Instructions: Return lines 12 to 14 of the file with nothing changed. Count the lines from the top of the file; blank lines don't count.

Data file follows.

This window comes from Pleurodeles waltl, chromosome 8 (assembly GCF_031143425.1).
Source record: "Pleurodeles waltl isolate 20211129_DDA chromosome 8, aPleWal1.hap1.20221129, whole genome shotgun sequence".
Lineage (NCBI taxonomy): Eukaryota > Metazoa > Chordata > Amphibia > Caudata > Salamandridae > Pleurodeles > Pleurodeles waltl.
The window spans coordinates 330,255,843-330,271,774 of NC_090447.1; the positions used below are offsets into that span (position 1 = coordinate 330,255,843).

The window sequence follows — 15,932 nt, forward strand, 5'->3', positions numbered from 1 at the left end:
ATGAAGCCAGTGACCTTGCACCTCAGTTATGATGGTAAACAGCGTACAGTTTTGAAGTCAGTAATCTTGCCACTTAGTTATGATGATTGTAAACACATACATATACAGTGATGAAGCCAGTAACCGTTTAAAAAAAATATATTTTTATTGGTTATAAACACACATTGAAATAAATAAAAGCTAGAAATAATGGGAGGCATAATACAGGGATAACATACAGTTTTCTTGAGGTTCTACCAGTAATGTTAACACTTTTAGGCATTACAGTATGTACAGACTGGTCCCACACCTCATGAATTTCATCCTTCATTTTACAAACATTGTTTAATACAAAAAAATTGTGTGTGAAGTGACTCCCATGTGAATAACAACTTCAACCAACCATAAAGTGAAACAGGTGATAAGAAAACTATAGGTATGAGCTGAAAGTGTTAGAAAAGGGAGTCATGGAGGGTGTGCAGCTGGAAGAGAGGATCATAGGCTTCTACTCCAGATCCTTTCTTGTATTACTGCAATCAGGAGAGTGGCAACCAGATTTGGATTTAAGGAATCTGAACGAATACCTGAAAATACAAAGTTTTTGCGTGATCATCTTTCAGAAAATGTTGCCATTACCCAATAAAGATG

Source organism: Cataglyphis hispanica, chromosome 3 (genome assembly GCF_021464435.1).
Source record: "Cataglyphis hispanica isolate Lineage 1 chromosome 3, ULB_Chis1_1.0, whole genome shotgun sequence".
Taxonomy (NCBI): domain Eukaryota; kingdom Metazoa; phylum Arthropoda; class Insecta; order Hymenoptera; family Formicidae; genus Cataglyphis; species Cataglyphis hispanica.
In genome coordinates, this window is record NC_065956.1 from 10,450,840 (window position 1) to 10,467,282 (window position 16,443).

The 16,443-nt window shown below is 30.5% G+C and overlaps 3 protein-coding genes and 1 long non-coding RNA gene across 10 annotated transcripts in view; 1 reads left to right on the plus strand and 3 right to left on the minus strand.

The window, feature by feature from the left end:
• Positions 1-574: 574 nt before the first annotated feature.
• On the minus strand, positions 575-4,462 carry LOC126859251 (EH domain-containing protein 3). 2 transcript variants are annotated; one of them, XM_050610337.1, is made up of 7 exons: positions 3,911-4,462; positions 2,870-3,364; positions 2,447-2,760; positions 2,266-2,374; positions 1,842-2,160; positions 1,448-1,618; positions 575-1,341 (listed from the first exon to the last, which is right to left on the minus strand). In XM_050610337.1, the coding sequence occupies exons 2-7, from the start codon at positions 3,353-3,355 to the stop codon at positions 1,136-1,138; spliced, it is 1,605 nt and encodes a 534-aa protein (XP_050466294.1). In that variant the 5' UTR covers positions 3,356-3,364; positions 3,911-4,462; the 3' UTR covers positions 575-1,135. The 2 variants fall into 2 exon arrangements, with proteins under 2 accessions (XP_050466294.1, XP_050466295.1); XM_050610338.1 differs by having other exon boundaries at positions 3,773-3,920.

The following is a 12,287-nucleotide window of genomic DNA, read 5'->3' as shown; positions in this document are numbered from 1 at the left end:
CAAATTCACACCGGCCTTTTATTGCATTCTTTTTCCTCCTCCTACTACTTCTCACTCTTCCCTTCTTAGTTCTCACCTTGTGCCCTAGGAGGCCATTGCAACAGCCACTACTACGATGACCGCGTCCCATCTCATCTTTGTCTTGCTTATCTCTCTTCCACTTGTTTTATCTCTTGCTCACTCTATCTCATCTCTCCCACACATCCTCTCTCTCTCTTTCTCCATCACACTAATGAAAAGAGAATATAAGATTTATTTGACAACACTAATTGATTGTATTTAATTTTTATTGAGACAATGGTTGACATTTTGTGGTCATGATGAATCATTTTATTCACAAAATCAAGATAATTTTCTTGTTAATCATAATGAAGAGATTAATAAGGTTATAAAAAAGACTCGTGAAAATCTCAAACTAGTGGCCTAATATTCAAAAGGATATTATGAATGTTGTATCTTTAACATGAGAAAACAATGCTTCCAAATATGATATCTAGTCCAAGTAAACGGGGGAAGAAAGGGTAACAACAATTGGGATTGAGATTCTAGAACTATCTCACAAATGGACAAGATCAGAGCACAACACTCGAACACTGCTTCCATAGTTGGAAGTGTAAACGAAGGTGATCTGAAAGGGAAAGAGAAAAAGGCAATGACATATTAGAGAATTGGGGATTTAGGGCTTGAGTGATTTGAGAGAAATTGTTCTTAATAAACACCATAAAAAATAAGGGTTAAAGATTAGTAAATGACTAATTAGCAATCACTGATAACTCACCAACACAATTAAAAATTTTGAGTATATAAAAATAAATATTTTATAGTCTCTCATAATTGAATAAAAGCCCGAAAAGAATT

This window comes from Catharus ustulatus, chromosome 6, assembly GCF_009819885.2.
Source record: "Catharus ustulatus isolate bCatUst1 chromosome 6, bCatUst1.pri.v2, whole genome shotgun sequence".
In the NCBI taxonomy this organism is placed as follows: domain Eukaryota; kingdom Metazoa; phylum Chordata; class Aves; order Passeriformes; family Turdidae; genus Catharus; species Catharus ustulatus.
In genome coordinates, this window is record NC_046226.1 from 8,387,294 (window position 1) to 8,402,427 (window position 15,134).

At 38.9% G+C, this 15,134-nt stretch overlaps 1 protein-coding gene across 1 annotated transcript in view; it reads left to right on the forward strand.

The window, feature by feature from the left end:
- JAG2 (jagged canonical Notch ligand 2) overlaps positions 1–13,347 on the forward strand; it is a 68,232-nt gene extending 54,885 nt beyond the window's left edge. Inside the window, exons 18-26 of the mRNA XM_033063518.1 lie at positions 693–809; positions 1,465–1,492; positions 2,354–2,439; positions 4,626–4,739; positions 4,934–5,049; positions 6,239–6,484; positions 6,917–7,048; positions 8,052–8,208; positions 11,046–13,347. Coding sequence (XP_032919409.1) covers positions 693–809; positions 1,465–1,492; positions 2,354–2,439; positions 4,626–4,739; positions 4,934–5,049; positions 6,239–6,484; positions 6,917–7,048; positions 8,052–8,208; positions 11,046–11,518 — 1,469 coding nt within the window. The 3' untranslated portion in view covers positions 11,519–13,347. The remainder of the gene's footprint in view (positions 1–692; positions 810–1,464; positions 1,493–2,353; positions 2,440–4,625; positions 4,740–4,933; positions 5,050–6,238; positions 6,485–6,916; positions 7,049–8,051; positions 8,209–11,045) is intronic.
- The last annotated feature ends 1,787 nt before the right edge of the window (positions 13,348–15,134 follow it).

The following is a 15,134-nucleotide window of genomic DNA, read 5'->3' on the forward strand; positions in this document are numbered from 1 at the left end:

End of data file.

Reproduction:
The window, feature by feature from the left end:
• Positions 1-574: 574 nt before the first annotated feature.
• On the minus strand, positions 575-4,462 carry LOC126859251 (EH domain-containing protein 3). 2 transcript variants are annotated; one of them, XM_050610337.1, is made up of 7 exons: positions 3,911-4,462; positions 2,870-3,364; positions 2,447-2,760; positions 2,266-2,374; positions 1,842-2,160; positions 1,448-1,618; positions 575-1,341 (listed from the first exon to the last, which is right to left on the minus strand). In XM_050610337.1, the coding sequence occupies exons 2-7, from the start codon at positions 3,353-3,355 to the stop codon at positions 1,136-1,138; spliced, it is 1,605 nt and encodes a 534-aa protein (XP_050466294.1). In that variant the 5' UTR covers positions 3,356-3,364; positions 3,911-4,462; the 3' UTR covers positions 575-1,135. The 2 variants fall into 2 exon arrangements, with proteins under 2 accessions (XP_050466294.1, XP_050466295.1); XM_050610338.1 differs by having other exon boundaries at positions 3,773-3,920.